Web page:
Norwegian University of Science and Technology

  • When you see plastic trash washed up on the shore, don't you wish there was something you could do? Besides just picking it up, that is? Well, a new app may soon be able to determine where that garbage came from, so action can be taken.
  • Often made from plants, recycled material and various forms of organic matter, bioplastics promise a number of advantages over conventional plastics produced through fossil fuels, but a new study suggests that safety may not be one of them.
  • Marine aquaculture pens have to be regularly checked for holes, plus the fish need to be inspected for parasites. And although the job is typically performed by human divers, it turns out that a robotic sea turtle may be a better choice for the task.
  • Although drones or other robotic devices could certainly help astronauts to explore other planets, controlling the things while wearing spacesuit gloves would be a challenge. It was with this in mind that the Astronaut Smart Glove was created.
  • ​​In the face of climate change, reindeer are resorting to eating kelp seaweed, according to new research. The creatures in question are Svalbard reindeer, a sub-species of wild reindeer.
  • ​Because fixed-wing drones are more energy-efficient than multicopters, they're often used for tasks such as mapping the ocean. Many of them require landing strips, however, which there isn't always room for on ships. A new technique gets around that problem, using copters to catch them.
  • ​Phytoplankton aren't just evenly distributed throughout the ocean. Instead, they occur in three-dimensional concentrated patches. A new autonomous underwater vehicle (AUV) is able to find and map those patches, potentially helping to preserve wildlife such as seabirds.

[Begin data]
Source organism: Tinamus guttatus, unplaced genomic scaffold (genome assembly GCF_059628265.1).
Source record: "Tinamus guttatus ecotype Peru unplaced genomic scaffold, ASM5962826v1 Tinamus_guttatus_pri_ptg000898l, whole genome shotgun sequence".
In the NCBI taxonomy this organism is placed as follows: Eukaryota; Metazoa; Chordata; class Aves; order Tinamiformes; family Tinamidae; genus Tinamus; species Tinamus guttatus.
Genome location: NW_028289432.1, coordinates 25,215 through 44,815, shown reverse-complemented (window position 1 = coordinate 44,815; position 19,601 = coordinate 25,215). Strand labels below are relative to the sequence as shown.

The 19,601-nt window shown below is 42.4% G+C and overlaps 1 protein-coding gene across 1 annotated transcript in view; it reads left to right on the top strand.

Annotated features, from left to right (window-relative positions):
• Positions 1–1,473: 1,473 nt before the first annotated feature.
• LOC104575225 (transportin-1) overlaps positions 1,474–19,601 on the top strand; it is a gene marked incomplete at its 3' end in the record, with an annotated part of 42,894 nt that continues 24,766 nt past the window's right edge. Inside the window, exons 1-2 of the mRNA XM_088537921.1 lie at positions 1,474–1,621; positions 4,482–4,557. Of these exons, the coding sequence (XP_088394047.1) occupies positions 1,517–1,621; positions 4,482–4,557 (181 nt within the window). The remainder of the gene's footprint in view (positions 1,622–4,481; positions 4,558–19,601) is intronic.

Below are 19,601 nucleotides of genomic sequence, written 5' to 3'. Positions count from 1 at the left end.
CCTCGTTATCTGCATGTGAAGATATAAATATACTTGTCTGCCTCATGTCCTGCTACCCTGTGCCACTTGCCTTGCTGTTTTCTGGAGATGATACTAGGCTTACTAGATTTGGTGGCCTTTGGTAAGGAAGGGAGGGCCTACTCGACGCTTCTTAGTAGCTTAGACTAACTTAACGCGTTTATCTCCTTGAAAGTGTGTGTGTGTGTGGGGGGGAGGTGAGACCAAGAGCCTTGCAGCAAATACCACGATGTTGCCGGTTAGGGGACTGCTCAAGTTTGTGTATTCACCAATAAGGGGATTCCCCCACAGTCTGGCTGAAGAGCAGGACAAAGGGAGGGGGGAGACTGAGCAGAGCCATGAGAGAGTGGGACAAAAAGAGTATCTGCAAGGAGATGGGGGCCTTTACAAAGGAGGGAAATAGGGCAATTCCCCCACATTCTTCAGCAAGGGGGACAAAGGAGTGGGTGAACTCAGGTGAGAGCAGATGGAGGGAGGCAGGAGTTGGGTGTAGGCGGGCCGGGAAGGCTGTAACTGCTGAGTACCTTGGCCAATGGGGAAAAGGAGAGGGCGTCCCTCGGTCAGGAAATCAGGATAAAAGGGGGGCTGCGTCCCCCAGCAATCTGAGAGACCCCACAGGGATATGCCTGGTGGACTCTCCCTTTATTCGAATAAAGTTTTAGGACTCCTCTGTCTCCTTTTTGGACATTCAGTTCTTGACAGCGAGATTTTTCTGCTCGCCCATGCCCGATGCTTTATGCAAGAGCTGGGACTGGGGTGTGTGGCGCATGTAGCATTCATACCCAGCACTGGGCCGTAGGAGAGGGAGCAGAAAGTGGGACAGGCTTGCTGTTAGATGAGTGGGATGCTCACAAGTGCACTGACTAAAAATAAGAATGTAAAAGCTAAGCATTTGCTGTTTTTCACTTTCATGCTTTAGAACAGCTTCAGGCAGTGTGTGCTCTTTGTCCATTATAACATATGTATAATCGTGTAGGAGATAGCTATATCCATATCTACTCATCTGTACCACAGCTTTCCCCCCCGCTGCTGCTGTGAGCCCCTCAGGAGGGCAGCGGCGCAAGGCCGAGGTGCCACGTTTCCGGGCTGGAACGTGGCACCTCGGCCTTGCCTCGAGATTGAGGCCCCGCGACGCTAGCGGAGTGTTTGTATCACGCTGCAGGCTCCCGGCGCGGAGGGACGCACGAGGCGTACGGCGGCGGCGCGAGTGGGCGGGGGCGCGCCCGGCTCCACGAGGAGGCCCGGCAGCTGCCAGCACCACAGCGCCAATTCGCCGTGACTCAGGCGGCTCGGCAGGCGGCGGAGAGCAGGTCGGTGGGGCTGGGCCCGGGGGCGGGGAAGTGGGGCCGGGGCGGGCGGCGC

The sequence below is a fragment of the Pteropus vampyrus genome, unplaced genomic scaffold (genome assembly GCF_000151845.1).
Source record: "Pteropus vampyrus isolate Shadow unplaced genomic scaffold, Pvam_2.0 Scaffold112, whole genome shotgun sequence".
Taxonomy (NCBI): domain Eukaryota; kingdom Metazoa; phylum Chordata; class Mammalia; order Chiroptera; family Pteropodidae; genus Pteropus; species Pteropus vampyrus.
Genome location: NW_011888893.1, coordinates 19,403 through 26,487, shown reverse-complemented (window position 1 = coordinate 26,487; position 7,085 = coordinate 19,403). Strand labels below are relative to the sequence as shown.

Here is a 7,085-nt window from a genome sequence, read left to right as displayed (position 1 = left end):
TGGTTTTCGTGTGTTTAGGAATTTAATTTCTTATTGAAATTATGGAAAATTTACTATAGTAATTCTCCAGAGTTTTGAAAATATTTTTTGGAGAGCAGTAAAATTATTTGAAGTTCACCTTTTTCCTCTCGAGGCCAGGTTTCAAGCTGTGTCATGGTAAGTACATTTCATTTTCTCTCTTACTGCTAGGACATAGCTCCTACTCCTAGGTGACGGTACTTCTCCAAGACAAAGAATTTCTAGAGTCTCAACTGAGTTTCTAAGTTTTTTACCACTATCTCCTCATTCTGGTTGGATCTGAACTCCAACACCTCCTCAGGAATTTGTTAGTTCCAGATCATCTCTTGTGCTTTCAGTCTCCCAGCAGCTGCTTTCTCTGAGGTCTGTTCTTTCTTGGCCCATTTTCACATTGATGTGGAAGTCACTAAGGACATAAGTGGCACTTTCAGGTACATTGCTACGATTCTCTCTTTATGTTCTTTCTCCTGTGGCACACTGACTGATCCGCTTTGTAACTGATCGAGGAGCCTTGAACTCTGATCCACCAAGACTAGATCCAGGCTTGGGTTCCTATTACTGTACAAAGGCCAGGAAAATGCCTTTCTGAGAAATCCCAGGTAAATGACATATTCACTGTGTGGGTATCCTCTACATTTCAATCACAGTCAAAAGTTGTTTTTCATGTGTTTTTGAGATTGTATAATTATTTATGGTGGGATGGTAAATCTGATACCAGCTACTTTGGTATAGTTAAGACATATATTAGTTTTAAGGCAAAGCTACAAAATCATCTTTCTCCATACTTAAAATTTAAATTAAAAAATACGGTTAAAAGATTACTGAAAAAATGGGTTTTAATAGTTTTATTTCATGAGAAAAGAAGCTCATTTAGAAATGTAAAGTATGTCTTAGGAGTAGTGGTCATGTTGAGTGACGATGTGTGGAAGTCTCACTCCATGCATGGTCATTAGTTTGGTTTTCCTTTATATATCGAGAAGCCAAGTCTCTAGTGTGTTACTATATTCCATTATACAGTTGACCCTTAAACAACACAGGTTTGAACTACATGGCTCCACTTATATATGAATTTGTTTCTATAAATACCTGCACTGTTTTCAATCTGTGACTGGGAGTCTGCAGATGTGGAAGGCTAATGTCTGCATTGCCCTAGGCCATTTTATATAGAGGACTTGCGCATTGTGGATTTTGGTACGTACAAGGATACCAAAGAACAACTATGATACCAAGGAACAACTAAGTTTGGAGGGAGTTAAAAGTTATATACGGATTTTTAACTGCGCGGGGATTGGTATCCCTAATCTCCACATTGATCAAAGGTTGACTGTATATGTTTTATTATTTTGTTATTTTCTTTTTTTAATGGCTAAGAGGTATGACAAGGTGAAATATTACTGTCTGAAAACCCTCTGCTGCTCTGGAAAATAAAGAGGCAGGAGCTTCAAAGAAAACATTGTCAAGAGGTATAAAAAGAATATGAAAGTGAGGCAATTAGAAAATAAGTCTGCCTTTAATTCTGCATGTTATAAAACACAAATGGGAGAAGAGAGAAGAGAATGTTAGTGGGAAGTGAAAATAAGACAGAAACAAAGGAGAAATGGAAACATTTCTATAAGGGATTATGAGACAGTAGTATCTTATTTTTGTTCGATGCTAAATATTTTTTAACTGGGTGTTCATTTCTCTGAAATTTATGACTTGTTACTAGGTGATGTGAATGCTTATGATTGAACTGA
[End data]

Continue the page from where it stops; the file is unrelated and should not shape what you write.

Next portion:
• ​It was a couple of years ago that we first heard about the Eelume, an eel-like robot designed to perform underwater maintenance and inspections. Well, the latest version of the device, known as the EELY500, is about to begin sea trials in Norway.
  • Science
    ​Although salmon are known to be a good source of healthy omega-3 fatty acids, farmed fish typically contain much less of them than their wild counterparts. Norwegian scientists are working on a solution to that problem, in the form of fish feed made from a genetically-engineered plant.
  • ​Pedestrians and cyclists in the Norwegian city of Trondheim may soon have a quicker option for crossing the canal between the Ravnkloa fish market and the Vestre Kanalhavn dock. Engineers are developing an autonomous electric ferry that could be summoned like an elevator.
  • Ordinarily, when a ship is heading into waves, those waves cause it to work harder. An experimental new setup known as a "whale tail," however, utilizes wave action to actually help ships move forward, allowing them to use less fuel when tackling rough seas.
  • In order to minimize the amount of greenhouse gases entering the atmosphere, scientists have studied materials that could be used to capture excess CO2. Unfortunately, not all of them are cheap or easy to produce. That said, researchers now believe that humble clay could do the job just fine.
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